Review
6. A 33-year-old woman presents with a generalized rash, facial
    swelling, and hypotension approximately 10 minutes after being
    stung by a hornet. Her BP is 70/50 mm Hg and her heart rate is
    120 beats/min. In addition to high-flow oxygen, this patient is in
    MOST immediate need of:

A. epinephrine.
Rationale: Correct answer
B. rapid transport.
Rationale: Rapid transport follows high flow oxygen and epinephrine
    administration.
C. an antihistamine.
Rationale: This is an ALS treatment.
D. IV fluids.
Rationale: This is an ALS treatment.
                      Review
7. Elevating the legs of a patient who is in shock:

A. causes the blood vessels to constrict, thereby
  raising the blood pressure.
B. allows blood in the lower extremities to more
  rapidly return to the heart.
C. makes the patient more comfortable, which will
  decrease oxygen demand.
D. returns warmed blood from the legs to the body,
  preventing hypothermia.
                      Review
Answer: B

Rationale: Elevating the shock patient’s lower
  extremities 6” to 12” allows blood in the legs to
  return to the heart, thus helping maintain perfusion
  to the vital organs. It also helps control venous
  bleeding in the lower extremities.
                         Review (1 of 2)
7. Elevating the legs of a patient who is in shock:

A. causes the blood vessels to constrict, thereby raising the blood
    pressure.
Rationale: Vasoconstriction is accomplished by the administration of
    medication and not by elevating the patient’s legs.
B. allows blood in the lower extremities to more rapidly return to the
    heart.
Rationale: Correct answer
                         Review (2 of 2)
7. Elevating the legs of a patient who is in shock:

C. makes the patient more comfortable, which will decrease oxygen
   demand.
Rationale: Oxygen demand will not be effected by elevating the
   patient’s legs.
D. returns warmed blood from the legs to the body, preventing
   hypothermia.
Rationale: Heat loss secondary to shock is a concern, but body heat
   is maintained by placing a blanket over the patient.
                      Review
8. The PASG would MOST likely cause further harm
   to a patient with:

A. an unstable pelvis and severe pain.
B. external bleeding from bilateral femur fractures.
C. severe, ongoing bleeding in the pelvic cavity.
D. blunt thoracic trauma with internal hemorrhage.
                      Review
Answer: D

Rationale: The pneumatic antishock garment (PASG)
  is mainly used as a splint for patients with pelvic or
  bilateral femur fractures. They should not be used
  in any patient with trauma above the last rib. The
  PASG causes vasoconstriction, which, in the
  patient with intrathoracic hemorrhage, may worsen
  the bleeding by dislodging internal clots that may
  have formed.
                            Review
8. The PASG would MOST likely cause further harm to a patient with:

A. an unstable pelvis and severe pain.
Rationale: PASG is an appropriate device used to splint unstable
    pelvic fractures.
B. external bleeding from bilateral femur fractures.
Rationale: PASG can be utilized to apply pressure to external
    bleeding if the PASG is inflated to splinting pressures only.
C. severe, ongoing bleeding in the pelvic cavity.
Rationale: PASG will stabilize the pelvis and blood loss.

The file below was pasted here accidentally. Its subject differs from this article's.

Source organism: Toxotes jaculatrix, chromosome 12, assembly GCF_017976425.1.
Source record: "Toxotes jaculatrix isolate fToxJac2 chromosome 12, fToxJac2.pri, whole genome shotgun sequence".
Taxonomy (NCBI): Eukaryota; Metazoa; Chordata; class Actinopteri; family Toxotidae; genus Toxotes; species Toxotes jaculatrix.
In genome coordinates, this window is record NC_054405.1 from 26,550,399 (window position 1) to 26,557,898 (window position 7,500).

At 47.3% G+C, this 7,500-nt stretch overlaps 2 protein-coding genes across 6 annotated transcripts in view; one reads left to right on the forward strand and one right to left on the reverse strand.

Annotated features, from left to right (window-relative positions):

D. blunt thoracic trauma with internal hemorrhage.
Rationale: Correct answer
                      Review
9. Anaphylactic shock is typically associated with:

A. urticaria.
B. bradycardia.
C. localized welts.
D. a severe headache.
                      Review
Answer: A

Rationale: Urticaria (hives) is typically associated with
  allergic reactions—mild, moderate, and severe.
  They are caused by the release of histamines from
  the immune system. In anaphylactic shock,
  urticaria is also accompanied by cool, clammy skin;
  tachycardia; severe respiratory distress; and
  hypotension.
                          Review
9. Anaphylactic shock is typically associated with:

A. urticaria.
Rationale: Correct answer
B. bradycardia.
Rationale: Tachycardia is a symptom of anaphylactic shock.
C. localized welts.
Rationale: Welts are a raised ridge or bump on the skin caused by
     a lash from a whip, a scratch, or a similar blow.
D. a severe headache.
Rationale: Altered mental status secondary to hypoxia may be a
     symptom, but not a headache.
                      Review
10. When treating a trauma patient who in shock,
  LOWEST priority should be given to:

A. spinal protection.
B. thermal management.
C. splinting fractures.
D. notifying the hospital.
                      Review
Answer: C

Rationale: Critical interventions for a trauma patient in
  shock include spinal precautions, high-flow oxygen
  (or assisted ventilation), thermal management,
  rapid transport, and early notification of a trauma
  center. Splinting fractures should not be performed
  at the scene if the patient is critically-injured; it
  takes too long and only delays transport.
                             Review
10. When treating a trauma patient who in shock, LOWEST priority
    should be given to:

A. spinal protection.
Rationale: Stabilization of the spine must take place during the first
     interaction with a trauma patient.
B. thermal management.
Rationale: Preventing hypothermia is standard treatment.
C. splinting fractures.
Rationale: Correct answer
D. notifying the hospital.
Rationale: Trauma centers need to be notified early during patient
     interaction and transport.